Overwintering of pollen beetles and their predators in oilseed rape and semi-natural habitats
Agriculture Ecosystems & Environment
Semi-natural habitats (SNH) maintain high levels of biodiversity and ecosystem functioning within agroeco-systems. While management recommendations for SNH to promote biodiversity and optimize natural pest control, have mostly focused on improving food resources for predators, overwintering conditions have hitherto received less attention. The success of conservation biological control is often hampered by a lack of knowledge on how different habitats and their associated traits drive the overwintering of both, crop pests and their natural enemies. Moreover, there are concerns that SNH may act as reservoirs for crop pests. We investigated the overwintering of pollen beetles (Meligethes spp.) and their predators (predatory ground beetles) across 40 habitats of all major types of SNH as well as 8 winter oilseed rape (WOSR) fields, to identify the importance of type and key traits of habitats. Overwintering of pollen beetles was higher in WOSR fields (7 individuals per 0.25 m(2)) and forest edges (4) compared to flower strips (2) or forest interiors (1). Similarly, overwintering of predatory ground beetles was higher in forest edges and WOSR fields (11 and 10 individuals, respectively) than in flower strips, meadows or hedgerows (4, 4 and 2 individuals). The predator-prey ratio (number of predatory ground beetles / number of pollen beetles) was higher in forest edges than in flower strips, meadows or hedgerows, and intermediate in WOSR fields. Pollen beetle numbers were negatively associated with increasing litter cover and positively with increasing bare soil, while predatory ground beetles were positively associated with soil bulk density and bare soil cover. The proportion of SNH at the landscape level (1 km radius) did not affect overwintering pollen beetles, predatory ground beetles or predator-prey ratio. We conclude that WOSR fields, rather than SNH are the major overwintering habitat and source of spring colonisation of WOSR by pollen beetles. Forest edges promote predatory ground beetles rather than pollen beetle populations according to their disproportionally high value of overwintering individuals. Agri-environmental measures to promote predatory ground beetles rather than pollen beetles should promote overwintering habitats with compact soils and high litter cover.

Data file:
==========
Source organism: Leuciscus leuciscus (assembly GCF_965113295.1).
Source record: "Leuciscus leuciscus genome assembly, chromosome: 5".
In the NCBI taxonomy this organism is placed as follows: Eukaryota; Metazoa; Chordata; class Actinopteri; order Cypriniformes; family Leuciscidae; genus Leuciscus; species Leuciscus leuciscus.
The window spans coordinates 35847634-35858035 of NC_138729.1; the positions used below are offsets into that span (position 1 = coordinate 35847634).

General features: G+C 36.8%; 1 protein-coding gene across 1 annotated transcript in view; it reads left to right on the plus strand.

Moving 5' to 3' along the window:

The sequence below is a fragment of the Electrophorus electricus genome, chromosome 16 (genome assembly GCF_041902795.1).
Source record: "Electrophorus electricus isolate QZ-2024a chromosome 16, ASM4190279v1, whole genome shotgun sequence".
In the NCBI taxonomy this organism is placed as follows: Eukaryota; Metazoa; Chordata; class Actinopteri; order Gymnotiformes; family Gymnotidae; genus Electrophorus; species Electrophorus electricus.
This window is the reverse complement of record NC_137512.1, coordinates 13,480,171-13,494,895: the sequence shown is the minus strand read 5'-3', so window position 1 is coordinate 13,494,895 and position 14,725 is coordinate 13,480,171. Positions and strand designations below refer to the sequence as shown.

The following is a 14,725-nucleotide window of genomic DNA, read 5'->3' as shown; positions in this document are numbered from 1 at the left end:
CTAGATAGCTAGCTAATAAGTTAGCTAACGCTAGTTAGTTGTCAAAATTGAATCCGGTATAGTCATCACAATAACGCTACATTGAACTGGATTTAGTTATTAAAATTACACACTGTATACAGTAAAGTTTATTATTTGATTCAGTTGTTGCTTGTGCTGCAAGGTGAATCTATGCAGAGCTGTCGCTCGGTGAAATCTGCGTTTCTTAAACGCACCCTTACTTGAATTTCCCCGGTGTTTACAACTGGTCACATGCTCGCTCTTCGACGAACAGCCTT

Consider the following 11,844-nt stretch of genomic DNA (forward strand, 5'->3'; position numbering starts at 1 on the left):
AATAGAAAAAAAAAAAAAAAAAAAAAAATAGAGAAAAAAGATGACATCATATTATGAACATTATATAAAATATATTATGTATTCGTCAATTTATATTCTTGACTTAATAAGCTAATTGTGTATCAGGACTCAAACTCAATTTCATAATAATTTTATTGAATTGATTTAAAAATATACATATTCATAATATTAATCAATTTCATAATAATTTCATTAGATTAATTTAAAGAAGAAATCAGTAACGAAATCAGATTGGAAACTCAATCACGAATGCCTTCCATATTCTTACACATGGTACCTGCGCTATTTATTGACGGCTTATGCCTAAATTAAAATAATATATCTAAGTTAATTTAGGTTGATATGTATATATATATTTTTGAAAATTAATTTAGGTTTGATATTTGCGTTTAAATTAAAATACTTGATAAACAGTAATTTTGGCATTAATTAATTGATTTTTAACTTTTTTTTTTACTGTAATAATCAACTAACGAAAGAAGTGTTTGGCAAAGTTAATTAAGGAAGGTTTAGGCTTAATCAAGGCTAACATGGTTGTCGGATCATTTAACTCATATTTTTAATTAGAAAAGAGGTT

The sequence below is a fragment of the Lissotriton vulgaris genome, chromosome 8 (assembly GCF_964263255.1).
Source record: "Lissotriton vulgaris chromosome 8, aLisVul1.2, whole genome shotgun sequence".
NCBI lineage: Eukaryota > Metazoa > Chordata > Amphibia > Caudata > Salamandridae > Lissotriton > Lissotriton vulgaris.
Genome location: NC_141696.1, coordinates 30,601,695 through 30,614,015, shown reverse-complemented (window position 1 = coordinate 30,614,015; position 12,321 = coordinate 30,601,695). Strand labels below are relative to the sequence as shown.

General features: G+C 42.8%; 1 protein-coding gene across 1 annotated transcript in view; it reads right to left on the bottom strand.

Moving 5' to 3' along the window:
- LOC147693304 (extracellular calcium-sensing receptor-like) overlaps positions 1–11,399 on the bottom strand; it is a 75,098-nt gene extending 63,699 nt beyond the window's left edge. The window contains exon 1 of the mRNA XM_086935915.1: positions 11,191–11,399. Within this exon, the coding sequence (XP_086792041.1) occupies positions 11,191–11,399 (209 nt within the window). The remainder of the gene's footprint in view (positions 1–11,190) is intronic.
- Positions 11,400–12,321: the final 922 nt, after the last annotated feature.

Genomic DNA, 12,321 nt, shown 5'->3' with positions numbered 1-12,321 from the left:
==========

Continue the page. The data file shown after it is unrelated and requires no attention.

Author(s): Sutter, L; Amato, M; Jeanneret, P; Albrecht, M
Journal: Agriculture Ecosystems & Environment